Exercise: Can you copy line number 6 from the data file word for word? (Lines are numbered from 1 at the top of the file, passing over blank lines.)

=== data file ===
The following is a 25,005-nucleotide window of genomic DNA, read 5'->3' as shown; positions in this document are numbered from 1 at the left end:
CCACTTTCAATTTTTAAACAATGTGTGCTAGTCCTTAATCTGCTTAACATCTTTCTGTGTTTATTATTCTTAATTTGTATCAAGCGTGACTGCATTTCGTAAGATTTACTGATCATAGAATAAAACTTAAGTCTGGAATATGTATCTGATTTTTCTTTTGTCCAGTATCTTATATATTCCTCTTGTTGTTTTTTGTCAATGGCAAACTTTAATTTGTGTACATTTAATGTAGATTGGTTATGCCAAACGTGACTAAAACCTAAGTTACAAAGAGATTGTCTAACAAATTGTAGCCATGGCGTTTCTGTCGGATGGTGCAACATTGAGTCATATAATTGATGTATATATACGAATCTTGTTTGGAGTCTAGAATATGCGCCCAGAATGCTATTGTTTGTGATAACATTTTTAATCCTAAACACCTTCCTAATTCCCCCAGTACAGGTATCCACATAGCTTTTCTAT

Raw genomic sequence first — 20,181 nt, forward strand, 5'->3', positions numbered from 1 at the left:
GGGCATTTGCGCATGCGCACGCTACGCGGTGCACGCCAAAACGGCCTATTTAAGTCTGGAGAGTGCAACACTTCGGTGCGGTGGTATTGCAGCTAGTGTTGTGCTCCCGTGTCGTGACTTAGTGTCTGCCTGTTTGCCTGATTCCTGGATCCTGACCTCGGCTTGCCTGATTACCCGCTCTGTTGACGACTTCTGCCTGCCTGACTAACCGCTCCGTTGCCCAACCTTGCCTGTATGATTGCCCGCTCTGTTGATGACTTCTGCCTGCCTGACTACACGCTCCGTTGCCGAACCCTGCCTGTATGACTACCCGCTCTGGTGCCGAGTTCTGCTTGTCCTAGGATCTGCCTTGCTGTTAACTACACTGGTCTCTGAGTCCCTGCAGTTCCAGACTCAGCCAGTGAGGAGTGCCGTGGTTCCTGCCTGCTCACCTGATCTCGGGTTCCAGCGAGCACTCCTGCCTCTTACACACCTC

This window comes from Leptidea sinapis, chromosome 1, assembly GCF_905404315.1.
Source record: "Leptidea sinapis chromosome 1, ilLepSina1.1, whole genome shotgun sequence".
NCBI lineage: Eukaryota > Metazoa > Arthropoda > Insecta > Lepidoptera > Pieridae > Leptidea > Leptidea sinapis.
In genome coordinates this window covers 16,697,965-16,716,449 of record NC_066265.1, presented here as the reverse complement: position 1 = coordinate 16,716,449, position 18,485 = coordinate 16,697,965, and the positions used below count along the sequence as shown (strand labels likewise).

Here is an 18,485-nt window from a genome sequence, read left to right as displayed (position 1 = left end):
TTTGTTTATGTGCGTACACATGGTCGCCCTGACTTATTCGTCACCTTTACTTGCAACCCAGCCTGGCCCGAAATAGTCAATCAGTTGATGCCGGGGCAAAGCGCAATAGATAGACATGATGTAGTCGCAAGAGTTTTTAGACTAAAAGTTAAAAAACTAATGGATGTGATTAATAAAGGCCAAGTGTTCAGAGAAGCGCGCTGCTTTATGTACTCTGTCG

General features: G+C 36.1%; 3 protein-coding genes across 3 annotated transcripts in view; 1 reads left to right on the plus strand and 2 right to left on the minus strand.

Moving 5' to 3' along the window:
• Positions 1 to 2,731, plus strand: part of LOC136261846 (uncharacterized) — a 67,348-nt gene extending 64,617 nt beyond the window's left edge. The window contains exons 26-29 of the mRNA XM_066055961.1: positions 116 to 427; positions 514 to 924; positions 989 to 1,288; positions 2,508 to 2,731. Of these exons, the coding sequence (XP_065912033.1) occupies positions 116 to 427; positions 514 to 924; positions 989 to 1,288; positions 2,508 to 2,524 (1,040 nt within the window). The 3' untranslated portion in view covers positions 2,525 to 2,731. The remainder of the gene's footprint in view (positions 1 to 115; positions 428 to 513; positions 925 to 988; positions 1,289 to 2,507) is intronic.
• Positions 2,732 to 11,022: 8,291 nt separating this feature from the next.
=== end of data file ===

Source record: "Leptidea sinapis chromosome 1, ilLepSina1.1, whole genome shotgun sequence".